During her first pregnancy, she was also given the opportunity to work from home, and reassurance that she would be welcomed back after giving birth. She will be able to work from home after her return, which will make her daily life much easier. “Because of the distance from the city centre, I can save two and a half hours a day, which I don’t have to spend travelling. This is also due to the major digital developments that are in progress at HBM. For example, I can do my work completely paperless. My supervisor is a father of several children and is therefore respectful, supportive and understanding of my private life.”
At HBM, there is potential for continuous development
Her return to work was not a forced situation, but the result of a joint decision. It was supported by her family, who assured the environmental engineer that she could count on them. Her little son, who loves to go to nursery and play with his peers, is also a partner.
“My second pregnancy was welcomed, and my colleagues at work expect me to come back. I feel good, and I manage my condition well, so I’ll be working until close to my due date. I like to have a lot going on around, to have something to do, to be useful,” she said.
The young professional feels well-balanced, helped by the continuous development opportunities that HBM offers. In her position as an environmental engineer, she is faced with completely new situations and tasks, but the knowledge, construction experience and technological know-how she has acquired in the company are all effectively helping her to solve them. “It motivates me to be challenged, to learn new things, to not get bored. I am passionate about bringing a sustainability approach to the construction industry, which is an exciting challenge for me. I am glad that the introduction and strengthening of this approach in the industry is of paramount importance for the VINCI Group and, through it, for HBM, and they are actively working for the cause. I consider this conscious and future-oriented approach to be important, so in my work I pay close attention to closely monitoring and developing my projects from an environmental point of view, so that I can also help achieve HBM’s sustainability goals,” Fanni added.
As a woman, she doesn’t feel disadvantaged in the industry
The building industry may not seem like a feminine career to many people, but it is no different from any other job, and professional excellence is not gender-specific. “Because of my strong character, I have never been afraid of the building industry, of having so many male colleagues and of not being able to assert myself as a woman. I think I’m confident, resilient, open and humble enough to dare to ask questions, to grow, to learn, but also to be able to make responsible decisions when I need to.”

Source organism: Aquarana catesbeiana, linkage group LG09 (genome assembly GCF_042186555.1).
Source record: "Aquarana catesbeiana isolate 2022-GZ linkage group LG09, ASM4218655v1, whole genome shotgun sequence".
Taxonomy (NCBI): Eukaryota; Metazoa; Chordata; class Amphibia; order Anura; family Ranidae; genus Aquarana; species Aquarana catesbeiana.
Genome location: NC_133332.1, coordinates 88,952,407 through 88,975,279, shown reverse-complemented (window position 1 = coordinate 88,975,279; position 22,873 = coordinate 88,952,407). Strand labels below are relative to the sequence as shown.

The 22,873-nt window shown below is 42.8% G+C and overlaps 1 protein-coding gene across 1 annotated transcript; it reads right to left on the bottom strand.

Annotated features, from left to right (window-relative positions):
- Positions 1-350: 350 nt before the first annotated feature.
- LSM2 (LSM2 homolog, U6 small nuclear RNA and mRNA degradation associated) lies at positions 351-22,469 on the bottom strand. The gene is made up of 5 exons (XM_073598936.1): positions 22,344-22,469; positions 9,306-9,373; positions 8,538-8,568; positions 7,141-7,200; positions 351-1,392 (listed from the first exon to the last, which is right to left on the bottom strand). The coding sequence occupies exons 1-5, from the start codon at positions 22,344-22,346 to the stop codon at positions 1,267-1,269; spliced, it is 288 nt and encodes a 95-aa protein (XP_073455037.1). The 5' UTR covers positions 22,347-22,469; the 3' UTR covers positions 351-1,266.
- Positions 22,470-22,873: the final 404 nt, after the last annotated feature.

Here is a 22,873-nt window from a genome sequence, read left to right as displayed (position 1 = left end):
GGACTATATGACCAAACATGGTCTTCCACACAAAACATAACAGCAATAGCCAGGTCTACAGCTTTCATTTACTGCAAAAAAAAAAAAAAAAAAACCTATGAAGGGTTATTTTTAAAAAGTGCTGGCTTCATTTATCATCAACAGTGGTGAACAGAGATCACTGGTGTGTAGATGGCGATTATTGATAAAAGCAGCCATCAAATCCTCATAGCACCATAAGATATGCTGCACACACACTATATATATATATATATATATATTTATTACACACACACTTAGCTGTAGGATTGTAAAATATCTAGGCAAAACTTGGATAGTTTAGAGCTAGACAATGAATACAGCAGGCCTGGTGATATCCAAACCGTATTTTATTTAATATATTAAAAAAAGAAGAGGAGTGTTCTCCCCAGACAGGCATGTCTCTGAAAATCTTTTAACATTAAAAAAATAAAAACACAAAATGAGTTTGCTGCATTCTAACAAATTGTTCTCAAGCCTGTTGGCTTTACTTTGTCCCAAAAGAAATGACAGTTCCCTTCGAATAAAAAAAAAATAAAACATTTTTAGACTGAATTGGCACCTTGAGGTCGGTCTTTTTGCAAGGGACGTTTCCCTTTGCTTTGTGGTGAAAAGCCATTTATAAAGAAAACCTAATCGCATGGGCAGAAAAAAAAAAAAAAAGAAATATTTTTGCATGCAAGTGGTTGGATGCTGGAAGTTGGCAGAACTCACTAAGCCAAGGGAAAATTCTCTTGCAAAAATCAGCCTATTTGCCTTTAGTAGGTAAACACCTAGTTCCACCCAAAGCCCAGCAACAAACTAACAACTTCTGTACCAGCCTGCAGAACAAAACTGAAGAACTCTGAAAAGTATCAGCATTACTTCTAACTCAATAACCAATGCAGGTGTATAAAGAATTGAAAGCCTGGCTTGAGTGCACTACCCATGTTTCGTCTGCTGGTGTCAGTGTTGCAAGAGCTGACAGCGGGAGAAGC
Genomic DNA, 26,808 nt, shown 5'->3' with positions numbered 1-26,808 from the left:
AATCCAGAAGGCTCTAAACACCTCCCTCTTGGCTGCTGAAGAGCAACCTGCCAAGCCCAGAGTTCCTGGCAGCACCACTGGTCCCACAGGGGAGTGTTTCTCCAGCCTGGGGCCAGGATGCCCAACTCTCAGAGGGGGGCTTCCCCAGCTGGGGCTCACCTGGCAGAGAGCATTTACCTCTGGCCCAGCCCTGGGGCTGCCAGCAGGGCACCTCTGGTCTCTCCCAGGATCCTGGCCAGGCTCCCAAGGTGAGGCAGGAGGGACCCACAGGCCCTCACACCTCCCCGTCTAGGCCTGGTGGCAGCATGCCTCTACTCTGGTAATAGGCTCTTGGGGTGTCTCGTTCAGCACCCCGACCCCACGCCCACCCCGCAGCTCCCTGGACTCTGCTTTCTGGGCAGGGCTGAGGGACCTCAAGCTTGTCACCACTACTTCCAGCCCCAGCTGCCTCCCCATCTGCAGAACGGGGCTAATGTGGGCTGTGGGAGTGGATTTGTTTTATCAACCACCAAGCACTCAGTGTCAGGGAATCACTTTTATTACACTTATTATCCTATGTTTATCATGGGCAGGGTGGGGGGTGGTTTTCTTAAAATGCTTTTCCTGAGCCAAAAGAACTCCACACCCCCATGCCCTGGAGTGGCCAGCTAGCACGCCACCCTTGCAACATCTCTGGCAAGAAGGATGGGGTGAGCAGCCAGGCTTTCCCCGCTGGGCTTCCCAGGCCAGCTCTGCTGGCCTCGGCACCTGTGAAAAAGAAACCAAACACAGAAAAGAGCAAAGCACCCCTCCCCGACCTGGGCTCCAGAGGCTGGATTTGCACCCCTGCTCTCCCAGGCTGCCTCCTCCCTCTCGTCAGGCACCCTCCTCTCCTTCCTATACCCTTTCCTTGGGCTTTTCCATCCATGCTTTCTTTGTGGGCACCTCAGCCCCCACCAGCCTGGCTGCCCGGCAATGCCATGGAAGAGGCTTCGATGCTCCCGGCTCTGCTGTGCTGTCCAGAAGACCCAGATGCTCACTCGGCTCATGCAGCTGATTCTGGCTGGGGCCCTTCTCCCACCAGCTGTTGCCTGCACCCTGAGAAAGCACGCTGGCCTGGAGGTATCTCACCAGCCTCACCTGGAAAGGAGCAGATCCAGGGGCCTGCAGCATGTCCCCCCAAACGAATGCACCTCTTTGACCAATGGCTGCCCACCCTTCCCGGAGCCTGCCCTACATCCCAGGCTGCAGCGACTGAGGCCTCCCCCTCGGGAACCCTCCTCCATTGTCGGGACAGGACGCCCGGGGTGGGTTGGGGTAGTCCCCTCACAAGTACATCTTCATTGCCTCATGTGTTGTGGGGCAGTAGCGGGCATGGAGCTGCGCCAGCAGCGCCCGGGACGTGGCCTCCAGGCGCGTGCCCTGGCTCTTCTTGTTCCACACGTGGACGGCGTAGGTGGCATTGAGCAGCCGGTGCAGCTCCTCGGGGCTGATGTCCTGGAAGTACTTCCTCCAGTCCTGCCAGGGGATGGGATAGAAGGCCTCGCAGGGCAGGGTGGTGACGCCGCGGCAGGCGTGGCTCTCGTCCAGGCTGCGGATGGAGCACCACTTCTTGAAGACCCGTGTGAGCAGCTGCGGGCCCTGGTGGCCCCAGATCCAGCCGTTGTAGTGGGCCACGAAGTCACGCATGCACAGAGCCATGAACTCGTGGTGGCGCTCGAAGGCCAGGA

“We have not inherited the Earth from our fathers; we are borrowing it from our children“
The young environmental engineer is not talking into the air. Her vocation also infiltrates her everyday life; she also tries to make her family’s life greener. For example, they selectively collect waste, recycle bottles, collect used cooking oil, and drop it off at the gas station, walk wherever possible, shop without packaging, use environmentally friendly or natural cleaning products.
“We donate our outgrown, surplus clothes and toys, and often buy second-hand clothes. I also try to pass on to my children the values of respecting, protecting and loving their environment.”
Fanni Kolmer-Laki is aware of the complexity and difficulties of her career. In her view, the biggest challenge in environmental protection is sensitisation to the issue, i.e., raising environmental awareness on a wider scale.
“It’s very important to adopt the right patterns and lifestyles from an early age, so that children will take for granted what is now difficult for adults, i.e., to change habits. Despite the difficulties, I would heartily recommend this career to my children, as it will become increasingly important in the future. “We have not inherited the Earth from our fathers; we are borrowing it from our children”, says the adage, which reminds us that it is not sustainable to exploit our natural resources and that we must also take into account the interests of future generations.”